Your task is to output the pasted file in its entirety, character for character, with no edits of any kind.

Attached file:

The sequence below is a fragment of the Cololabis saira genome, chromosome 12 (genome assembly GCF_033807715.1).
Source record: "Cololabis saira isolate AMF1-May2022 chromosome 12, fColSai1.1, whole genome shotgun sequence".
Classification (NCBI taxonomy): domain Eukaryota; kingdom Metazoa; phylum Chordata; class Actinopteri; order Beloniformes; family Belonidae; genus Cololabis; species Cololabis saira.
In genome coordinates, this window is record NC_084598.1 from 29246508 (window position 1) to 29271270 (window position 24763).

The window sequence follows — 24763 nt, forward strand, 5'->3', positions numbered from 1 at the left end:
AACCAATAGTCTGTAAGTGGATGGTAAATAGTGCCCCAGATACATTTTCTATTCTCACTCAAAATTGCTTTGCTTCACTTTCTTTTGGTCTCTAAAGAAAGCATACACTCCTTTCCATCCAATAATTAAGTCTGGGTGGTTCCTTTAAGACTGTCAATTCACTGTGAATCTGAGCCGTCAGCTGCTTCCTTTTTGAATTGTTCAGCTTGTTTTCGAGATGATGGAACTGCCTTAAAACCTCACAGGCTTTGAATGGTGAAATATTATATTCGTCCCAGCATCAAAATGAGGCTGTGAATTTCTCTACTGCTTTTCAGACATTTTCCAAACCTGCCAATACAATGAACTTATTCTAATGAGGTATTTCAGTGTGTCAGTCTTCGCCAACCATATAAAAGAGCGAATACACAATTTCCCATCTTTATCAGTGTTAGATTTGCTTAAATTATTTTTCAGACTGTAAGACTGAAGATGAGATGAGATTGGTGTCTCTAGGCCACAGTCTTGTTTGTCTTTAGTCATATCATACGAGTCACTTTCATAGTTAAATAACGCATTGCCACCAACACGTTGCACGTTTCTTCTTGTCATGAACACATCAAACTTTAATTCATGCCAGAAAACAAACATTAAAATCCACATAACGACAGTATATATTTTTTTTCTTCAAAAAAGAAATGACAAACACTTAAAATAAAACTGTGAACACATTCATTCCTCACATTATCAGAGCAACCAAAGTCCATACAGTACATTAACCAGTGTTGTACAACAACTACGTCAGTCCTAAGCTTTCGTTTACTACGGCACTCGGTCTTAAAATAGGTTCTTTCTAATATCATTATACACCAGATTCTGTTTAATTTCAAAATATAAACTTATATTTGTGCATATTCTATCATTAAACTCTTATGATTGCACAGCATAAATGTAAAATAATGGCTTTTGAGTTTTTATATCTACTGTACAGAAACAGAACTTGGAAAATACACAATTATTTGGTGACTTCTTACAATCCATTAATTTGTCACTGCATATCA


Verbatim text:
The sequence below is a fragment of the Cololabis saira genome, chromosome 12 (genome assembly GCF_033807715.1).
Source record: "Cololabis saira isolate AMF1-May2022 chromosome 12, fColSai1.1, whole genome shotgun sequence".
Classification (NCBI taxonomy): domain Eukaryota; kingdom Metazoa; phylum Chordata; class Actinopteri; order Beloniformes; family Belonidae; genus Cololabis; species Cololabis saira.
In genome coordinates, this window is record NC_084598.1 from 29246508 (window position 1) to 29271270 (window position 24763).

The window sequence follows — 24763 nt, forward strand, 5'->3', positions numbered from 1 at the left end:
AACCAATAGTCTGTAAGTGGATGGTAAATAGTGCCCCAGATACATTTTCTATTCTCACTCAAAATTGCTTTGCTTCACTTTCTTTTGGTCTCTAAAGAAAGCATACACTCCTTTCCATCCAATAATTAAGTCTGGGTGGTTCCTTTAAGACTGTCAATTCACTGTGAATCTGAGCCGTCAGCTGCTTCCTTTTTGAATTGTTCAGCTTGTTTTCGAGATGATGGAACTGCCTTAAAACCTCACAGGCTTTGAATGGTGAAATATTATATTCGTCCCAGCATCAAAATGAGGCTGTGAATTTCTCTACTGCTTTTCAGACATTTTCCAAACCTGCCAATACAATGAACTTATTCTAATGAGGTATTTCAGTGTGTCAGTCTTCGCCAACCATATAAAAGAGCGAATACACAATTTCCCATCTTTATCAGTGTTAGATTTGCTTAAATTATTTTTCAGACTGTAAGACTGAAGATGAGATGAGATTGGTGTCTCTAGGCCACAGTCTTGTTTGTCTTTAGTCATATCATACGAGTCACTTTCATAGTTAAATAACGCATTGCCACCAACACGTTGCACGTTTCTTCTTGTCATGAACACATCAAACTTTAATTCATGCCAGAAAACAAACATTAAAATCCACATAACGACAGTATATATTTTTTTTCTTCAAAAAAGAAATGACAAACACTTAAAATAAAACTGTGAACACATTCATTCCTCACATTATCAGAGCAACCAAAGTCCATACAGTACATTAACCAGTGTTGTACAACAACTACGTCAGTCCTAAGCTTTCGTTTACTACGGCACTCGGTCTTAAAATAGGTTCTTTCTAATATCATTATACACCAGATTCTGTTTAATTTCAAAATATAAACTTATATTTGTGCATATTCTATCATTAAACTCTTATGATTGCACAGCATAAATGTAAAATAATGGCTTTTGAGTTTTTATATCTACTGTACAGAAACAGAACTTGGAAAATACACAATTATTTGGTGACTTCTTACAATCCATTAATTTGTCACTGCATATCA